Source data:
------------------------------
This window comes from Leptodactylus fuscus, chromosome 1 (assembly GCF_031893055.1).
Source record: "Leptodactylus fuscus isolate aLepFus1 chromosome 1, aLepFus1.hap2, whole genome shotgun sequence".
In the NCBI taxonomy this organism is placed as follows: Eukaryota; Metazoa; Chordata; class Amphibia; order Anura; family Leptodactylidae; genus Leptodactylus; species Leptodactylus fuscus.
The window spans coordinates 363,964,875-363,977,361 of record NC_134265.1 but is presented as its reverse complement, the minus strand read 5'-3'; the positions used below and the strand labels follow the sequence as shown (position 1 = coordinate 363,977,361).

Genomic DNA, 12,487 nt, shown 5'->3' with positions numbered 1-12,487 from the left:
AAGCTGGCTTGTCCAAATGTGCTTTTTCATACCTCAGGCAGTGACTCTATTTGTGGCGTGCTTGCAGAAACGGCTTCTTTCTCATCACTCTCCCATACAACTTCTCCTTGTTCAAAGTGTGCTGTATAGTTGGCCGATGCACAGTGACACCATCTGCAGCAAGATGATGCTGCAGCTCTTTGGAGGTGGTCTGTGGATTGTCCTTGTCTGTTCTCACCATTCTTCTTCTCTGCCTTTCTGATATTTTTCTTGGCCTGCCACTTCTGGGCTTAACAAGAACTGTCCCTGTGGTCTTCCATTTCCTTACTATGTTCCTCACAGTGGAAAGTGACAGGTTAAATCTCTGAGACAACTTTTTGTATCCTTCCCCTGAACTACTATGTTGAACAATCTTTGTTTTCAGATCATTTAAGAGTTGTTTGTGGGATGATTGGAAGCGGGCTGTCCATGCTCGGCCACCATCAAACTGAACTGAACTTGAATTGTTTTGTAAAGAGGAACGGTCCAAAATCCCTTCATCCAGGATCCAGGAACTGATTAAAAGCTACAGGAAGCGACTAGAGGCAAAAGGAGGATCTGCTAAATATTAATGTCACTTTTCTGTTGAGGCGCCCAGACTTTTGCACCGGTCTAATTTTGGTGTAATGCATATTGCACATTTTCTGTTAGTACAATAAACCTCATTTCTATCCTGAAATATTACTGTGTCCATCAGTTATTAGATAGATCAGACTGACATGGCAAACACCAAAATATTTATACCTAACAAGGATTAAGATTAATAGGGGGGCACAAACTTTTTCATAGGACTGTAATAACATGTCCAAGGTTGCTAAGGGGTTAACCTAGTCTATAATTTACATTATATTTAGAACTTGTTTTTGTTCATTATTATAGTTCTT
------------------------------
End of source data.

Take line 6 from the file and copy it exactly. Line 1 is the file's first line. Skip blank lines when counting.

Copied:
AAGCTGGCTTGTCCAAATGTGCTTTTTCATACCTCAGGCAGTGACTCTATTTGTGGCGTGCTTGCAGAAACGGCTTCTTTCTCATCACTCTCCCATACAACTTCTCCTTGTTCAAAGTGTGCTGTATAGTTGGCCGATGCACAGTGACACCATCTGCAGCAAGATGATGCTGCAGCTCTTTGGAGGTGGTCTGTGGATTGTCCTTGTCTGTTCTCACCATTCTTCTTCTCTGCCTTTCTGATATTTTTCTTGGCCTGCCACTTCTGGGCTTAACAAGAACTGTCCCTGTGGTCTTCCATTTCCTTACTATGTTCCTCACAGTGGAAAGTGACAGGTTAAATCTCTGAGACAACTTTTTGTATCCTTCCCCTGAACTACTATGTTGAACAATCTTTGTTTTCAGATCATTTAAGAGTTGTTTGTGGGATGATTGGAAGCGGGCTGTCCATGCTCGGCCACCATCAAACTGAACTGAACTTGAATTGTTTTGTAAAGAGGAACGGTCCAAAATCCCTTCATCCAGGATCCAGGAACTGATTAAAAGCTACAGGAAGCGACTAGAGGCAAAAGGAGGATCTGCTAAATATTAATGTCACTTTTCTGTTGAGGCGCCCAGACTTTTGCACCGGTCTAATTTTGGTGTAATGCATATTGCACATTTTCTGTTAGTACAATAAACCTCATTTCTATCCTGAAATATTACTGTGTCCATCAGTTATTAGATAGATCAGACTGACATGGCAAACACCAAAATATTTATACCTAACAAGGATTAAGATTAATAGGGGGGCACAAACTTTTTCATAGGACTGTAATAACATGTCCAAGGTTGCTAAGGGGTTAACCTAGTCTATAATTTACATTATATTTAGAACTTGTTTTTGTTCATTATTATAGTTCTT